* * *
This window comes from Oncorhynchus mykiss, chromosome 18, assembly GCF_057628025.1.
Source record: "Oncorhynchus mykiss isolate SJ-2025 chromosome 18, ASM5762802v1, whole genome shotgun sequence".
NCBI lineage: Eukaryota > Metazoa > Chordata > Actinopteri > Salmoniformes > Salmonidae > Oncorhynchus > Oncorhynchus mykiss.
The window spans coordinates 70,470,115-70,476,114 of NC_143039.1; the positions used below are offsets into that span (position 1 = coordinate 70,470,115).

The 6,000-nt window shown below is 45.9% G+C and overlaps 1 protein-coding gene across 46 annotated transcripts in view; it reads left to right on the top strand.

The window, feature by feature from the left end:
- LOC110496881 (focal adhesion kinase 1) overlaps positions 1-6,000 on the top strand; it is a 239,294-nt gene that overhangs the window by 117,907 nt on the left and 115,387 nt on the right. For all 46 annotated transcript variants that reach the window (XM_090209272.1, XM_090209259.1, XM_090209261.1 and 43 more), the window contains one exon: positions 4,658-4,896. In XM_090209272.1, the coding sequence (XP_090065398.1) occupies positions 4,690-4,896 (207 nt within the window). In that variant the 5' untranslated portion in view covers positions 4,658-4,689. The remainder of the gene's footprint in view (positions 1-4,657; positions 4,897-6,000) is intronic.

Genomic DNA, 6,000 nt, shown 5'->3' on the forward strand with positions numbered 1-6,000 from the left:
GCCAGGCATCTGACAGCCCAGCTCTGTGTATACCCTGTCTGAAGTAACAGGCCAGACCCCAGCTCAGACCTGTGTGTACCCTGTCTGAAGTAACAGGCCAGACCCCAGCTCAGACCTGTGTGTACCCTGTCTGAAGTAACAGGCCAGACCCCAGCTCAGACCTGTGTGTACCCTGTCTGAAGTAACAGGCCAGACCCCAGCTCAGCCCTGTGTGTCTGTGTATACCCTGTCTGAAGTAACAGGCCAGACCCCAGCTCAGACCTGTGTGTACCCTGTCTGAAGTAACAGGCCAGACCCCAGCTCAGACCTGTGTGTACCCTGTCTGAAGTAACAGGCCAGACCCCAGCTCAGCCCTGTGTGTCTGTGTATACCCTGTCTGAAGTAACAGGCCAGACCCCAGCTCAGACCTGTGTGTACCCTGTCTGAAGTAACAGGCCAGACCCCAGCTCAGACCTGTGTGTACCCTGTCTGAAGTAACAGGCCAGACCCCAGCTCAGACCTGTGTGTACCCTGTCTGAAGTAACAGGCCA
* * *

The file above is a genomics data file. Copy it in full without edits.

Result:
This window comes from Oncorhynchus mykiss, chromosome 18, assembly GCF_057628025.1.
Source record: "Oncorhynchus mykiss isolate SJ-2025 chromosome 18, ASM5762802v1, whole genome shotgun sequence".
NCBI lineage: Eukaryota > Metazoa > Chordata > Actinopteri > Salmoniformes > Salmonidae > Oncorhynchus > Oncorhynchus mykiss.
The window spans coordinates 70,470,115-70,476,114 of NC_143039.1; the positions used below are offsets into that span (position 1 = coordinate 70,470,115).

The 6,000-nt window shown below is 45.9% G+C and overlaps 1 protein-coding gene across 46 annotated transcripts in view; it reads left to right on the top strand.

The window, feature by feature from the left end:
- LOC110496881 (focal adhesion kinase 1) overlaps positions 1-6,000 on the top strand; it is a 239,294-nt gene that overhangs the window by 117,907 nt on the left and 115,387 nt on the right. For all 46 annotated transcript variants that reach the window (XM_090209272.1, XM_090209259.1, XM_090209261.1 and 43 more), the window contains one exon: positions 4,658-4,896. In XM_090209272.1, the coding sequence (XP_090065398.1) occupies positions 4,690-4,896 (207 nt within the window). In that variant the 5' untranslated portion in view covers positions 4,658-4,689. The remainder of the gene's footprint in view (positions 1-4,657; positions 4,897-6,000) is intronic.

Genomic DNA, 6,000 nt, shown 5'->3' on the forward strand with positions numbered 1-6,000 from the left:
GCCAGGCATCTGACAGCCCAGCTCTGTGTATACCCTGTCTGAAGTAACAGGCCAGACCCCAGCTCAGACCTGTGTGTACCCTGTCTGAAGTAACAGGCCAGACCCCAGCTCAGACCTGTGTGTACCCTGTCTGAAGTAACAGGCCAGACCCCAGCTCAGACCTGTGTGTACCCTGTCTGAAGTAACAGGCCAGACCCCAGCTCAGCCCTGTGTGTCTGTGTATACCCTGTCTGAAGTAACAGGCCAGACCCCAGCTCAGACCTGTGTGTACCCTGTCTGAAGTAACAGGCCAGACCCCAGCTCAGACCTGTGTGTACCCTGTCTGAAGTAACAGGCCAGACCCCAGCTCAGCCCTGTGTGTCTGTGTATACCCTGTCTGAAGTAACAGGCCAGACCCCAGCTCAGACCTGTGTGTACCCTGTCTGAAGTAACAGGCCAGACCCCAGCTCAGACCTGTGTGTACCCTGTCTGAAGTAACAGGCCAGACCCCAGCTCAGACCTGTGTGTACCCTGTCTGAAGTAACAGGCCA